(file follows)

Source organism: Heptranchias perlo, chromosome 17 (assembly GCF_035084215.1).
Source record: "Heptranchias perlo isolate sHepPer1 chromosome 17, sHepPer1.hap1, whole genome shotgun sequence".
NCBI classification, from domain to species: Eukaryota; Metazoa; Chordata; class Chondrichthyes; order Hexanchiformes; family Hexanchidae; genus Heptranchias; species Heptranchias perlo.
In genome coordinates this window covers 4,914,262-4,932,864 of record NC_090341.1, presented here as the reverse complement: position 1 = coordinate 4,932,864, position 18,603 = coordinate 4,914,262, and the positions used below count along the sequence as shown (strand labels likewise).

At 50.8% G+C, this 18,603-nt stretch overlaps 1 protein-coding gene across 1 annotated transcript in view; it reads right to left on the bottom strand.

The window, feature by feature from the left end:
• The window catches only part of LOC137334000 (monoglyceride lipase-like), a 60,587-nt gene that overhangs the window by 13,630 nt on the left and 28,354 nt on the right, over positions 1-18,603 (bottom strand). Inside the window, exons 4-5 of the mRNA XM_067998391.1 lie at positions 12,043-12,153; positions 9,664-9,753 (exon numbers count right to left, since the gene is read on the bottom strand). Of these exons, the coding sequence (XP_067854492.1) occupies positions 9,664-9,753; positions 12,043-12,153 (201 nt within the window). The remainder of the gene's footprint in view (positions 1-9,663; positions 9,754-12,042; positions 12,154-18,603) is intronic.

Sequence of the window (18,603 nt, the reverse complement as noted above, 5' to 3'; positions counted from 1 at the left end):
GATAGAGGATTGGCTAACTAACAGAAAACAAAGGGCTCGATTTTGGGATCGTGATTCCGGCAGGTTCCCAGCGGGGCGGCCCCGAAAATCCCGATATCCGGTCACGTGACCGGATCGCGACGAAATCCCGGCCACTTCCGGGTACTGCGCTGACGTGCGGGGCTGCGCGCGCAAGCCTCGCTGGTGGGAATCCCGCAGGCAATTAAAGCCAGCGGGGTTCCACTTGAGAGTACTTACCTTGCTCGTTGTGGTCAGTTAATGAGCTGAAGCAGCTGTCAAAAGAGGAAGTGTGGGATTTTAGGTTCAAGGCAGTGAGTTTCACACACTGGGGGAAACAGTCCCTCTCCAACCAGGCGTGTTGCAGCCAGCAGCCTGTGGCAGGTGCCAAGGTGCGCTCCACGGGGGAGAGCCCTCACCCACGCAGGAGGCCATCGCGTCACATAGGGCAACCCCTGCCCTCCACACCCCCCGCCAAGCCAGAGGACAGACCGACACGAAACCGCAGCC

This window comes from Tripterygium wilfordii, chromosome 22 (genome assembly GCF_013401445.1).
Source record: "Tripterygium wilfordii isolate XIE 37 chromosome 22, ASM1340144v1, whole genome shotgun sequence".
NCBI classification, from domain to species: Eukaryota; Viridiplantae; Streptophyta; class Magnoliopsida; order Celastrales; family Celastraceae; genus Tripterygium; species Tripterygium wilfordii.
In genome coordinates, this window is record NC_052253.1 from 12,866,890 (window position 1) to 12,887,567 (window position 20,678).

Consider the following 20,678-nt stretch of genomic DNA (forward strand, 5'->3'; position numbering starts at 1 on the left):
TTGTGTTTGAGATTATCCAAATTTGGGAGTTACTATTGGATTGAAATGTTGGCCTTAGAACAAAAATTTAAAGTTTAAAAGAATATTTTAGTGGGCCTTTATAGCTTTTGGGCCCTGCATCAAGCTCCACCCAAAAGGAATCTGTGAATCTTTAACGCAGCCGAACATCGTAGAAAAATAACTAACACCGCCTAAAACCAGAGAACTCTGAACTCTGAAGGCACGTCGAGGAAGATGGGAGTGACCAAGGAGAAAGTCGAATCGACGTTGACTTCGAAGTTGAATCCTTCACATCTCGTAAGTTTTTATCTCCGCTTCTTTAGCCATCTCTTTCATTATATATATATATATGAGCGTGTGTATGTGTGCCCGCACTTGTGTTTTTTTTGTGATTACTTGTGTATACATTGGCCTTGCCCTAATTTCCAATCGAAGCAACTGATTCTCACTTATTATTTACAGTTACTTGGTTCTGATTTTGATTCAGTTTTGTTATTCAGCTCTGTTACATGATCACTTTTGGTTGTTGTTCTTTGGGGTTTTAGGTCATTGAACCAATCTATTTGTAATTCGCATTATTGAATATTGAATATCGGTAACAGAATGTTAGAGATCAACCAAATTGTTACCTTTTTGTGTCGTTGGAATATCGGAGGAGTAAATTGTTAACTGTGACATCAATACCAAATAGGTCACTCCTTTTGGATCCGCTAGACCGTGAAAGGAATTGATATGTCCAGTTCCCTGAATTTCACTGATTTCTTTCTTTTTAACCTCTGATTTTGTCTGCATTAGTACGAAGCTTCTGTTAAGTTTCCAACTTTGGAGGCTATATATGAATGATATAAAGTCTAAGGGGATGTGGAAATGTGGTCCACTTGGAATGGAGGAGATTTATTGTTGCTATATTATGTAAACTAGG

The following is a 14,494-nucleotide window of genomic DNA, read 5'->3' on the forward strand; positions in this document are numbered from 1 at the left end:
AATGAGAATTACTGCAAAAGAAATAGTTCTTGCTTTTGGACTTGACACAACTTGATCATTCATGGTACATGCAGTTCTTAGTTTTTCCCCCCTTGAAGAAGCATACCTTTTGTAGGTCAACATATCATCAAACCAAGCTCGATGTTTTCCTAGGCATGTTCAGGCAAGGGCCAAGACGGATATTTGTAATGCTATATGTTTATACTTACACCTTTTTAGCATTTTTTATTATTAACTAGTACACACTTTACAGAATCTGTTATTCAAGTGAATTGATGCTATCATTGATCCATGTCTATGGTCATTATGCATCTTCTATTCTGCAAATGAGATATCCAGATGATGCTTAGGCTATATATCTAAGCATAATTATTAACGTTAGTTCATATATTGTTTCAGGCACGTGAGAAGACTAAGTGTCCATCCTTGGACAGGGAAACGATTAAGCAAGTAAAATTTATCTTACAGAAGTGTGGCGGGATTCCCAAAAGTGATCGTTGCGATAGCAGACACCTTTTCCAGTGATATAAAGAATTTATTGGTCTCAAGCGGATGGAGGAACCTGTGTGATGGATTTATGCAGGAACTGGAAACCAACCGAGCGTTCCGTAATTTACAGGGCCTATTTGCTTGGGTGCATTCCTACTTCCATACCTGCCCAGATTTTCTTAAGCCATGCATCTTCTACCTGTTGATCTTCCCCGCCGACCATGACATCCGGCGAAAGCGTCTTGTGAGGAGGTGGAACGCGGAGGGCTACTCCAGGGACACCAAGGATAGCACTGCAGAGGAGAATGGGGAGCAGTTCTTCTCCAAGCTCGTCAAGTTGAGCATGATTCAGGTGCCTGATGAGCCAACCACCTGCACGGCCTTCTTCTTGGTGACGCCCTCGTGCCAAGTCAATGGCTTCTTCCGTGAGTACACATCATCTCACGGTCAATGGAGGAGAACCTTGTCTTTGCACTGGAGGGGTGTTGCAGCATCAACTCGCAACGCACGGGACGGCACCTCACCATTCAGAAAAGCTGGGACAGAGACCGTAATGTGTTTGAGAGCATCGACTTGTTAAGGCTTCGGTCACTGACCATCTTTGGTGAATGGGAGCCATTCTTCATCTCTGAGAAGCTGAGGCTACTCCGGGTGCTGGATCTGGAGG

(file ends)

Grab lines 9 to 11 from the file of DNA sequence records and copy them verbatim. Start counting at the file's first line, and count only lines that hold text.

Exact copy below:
GATAGAGGATTGGCTAACTAACAGAAAACAAAGGGCTCGATTTTGGGATCGTGATTCCGGCAGGTTCCCAGCGGGGCGGCCCCGAAAATCCCGATATCCGGTCACGTGACCGGATCGCGACGAAATCCCGGCCACTTCCGGGTACTGCGCTGACGTGCGGGGCTGCGCGCGCAAGCCTCGCTGGTGGGAATCCCGCAGGCAATTAAAGCCAGCGGGGTTCCACTTGAGAGTACTTACCTTGCTCGTTGTGGTCAGTTAATGAGCTGAAGCAGCTGTCAAAAGAGGAAGTGTGGGATTTTAGGTTCAAGGCAGTGAGTTTCACACACTGGGGGAAACAGTCCCTCTCCAACCAGGCGTGTTGCAGCCAGCAGCCTGTGGCAGGTGCCAAGGTGCGCTCCACGGGGGAGAGCCCTCACCCACGCAGGAGGCCATCGCGTCACATAGGGCAACCCCTGCCCTCCACACCCCCCGCCAAGCCAGAGGACAGACCGACACGAAACCGCAGCC

This window comes from Tripterygium wilfordii, chromosome 22 (genome assembly GCF_013401445.1).
Source record: "Tripterygium wilfordii isolate XIE 37 chromosome 22, ASM1340144v1, whole genome shotgun sequence".